In last week’s Zebra Report I talked about the importance of having a powerful listing presentation that covers five critical areas: pricing, communication, technology, marketing, and home presentation & photography. This week I’m going to look at the first of those categories – pricing – to illustrate how powerful pricing tools can enhance your listing presentation.
What pricing tools do you take to your listing presentation? Most agents take a CMA … but I actually believe that a CMA doesn’t provide the right information for your clients to get a good idea of how to price their home. Successful listing agents understand – and provide to their sellers — data far beyond the CMA, including absorption rates, appreciation rates, list-to-sales price ratios, listing-to-pending ratios, and assessed value ratios. All of this data can help you predict a home’s sales price.
Not familiar with these terms, or why they are important when pricing? Let’s take a closer look:
- Absorption rates: The absorption rate shows how many months of listing inventory exist in the market, based on how quickly listings are being purchased, or absorbed, by buyers. This is a key concept, and I’m going to talk more about it below.
- Appreciation rates: Even if they knew how to calculate appreciation rates, most agents don’t like to talk about appreciation with sellers – especially when looking only at the short term. However, according to the National Association of REALTORS® 2010 Profile of Buyers and Sellers, even with several years of price declines, the typical seller who purchased a home eight years ago has experienced a 24% percent equity gain. Calculate local appreciation rates, and share this information with your clients.
- List-to-sales price ratios: You need to know this number! What is the ratio of asking-to-selling prices in your market area? Even more importantly, know your personal list-to-sales price ratio. If it’s higher than the market average, it’s easy to explain to sellers that you are more skilled than most agents at pricing homes closer to their selling price (which often also equates to a shorter days-on-market time).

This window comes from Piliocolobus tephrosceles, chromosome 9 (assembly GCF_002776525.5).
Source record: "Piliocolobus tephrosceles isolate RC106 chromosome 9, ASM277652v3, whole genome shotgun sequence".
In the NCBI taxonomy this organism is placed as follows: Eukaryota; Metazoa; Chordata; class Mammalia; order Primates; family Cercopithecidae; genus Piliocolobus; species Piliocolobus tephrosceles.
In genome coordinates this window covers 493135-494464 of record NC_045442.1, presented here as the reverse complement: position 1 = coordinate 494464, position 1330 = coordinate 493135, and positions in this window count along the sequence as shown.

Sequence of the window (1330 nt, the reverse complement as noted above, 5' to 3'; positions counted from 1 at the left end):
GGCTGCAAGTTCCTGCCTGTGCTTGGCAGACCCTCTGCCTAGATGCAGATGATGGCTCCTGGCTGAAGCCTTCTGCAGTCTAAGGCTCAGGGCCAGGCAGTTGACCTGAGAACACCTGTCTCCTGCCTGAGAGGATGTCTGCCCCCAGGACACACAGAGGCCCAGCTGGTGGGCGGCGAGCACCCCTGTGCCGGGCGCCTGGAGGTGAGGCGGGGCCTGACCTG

- Listing-to-pending ratios: Think of listing-to-pending ratios as a measure of demand. The higher the number, the more demand. In order to get a feel for when buyers are buying, and what price range(s) they are buying in, use listing-to-pending ratios. Tracking this number consistently will give you a strong case when determining the right time to put a home on the market, and what price will likely attract the most potential buyers.
- Assessed value ratios: Some clients have a hard time digesting “market” numbers and believe their home’s market value is similar to the values provided by their local assessor. If you measure assessed values of recently sold homes in any given neighborhood to their sales prices, you will discover the ratio between the two – and you can apply that ratio to your client’s home based on their assessed value.
- “Optimistic”, “realistic” and “now” pricing: We’ve all had sellers who were overly optimistic about their home’s value, and we’ve all had challenges with the price-reduction discussion. Using a graph that plots “optimistic”, “realistic” and “now” prices helps sellers see where the market truly is, versus where they would like it to be. Have this discussion at your original listing presentation, and the seller will be prepared to lower their price when faced with the reality of few showings and no offers.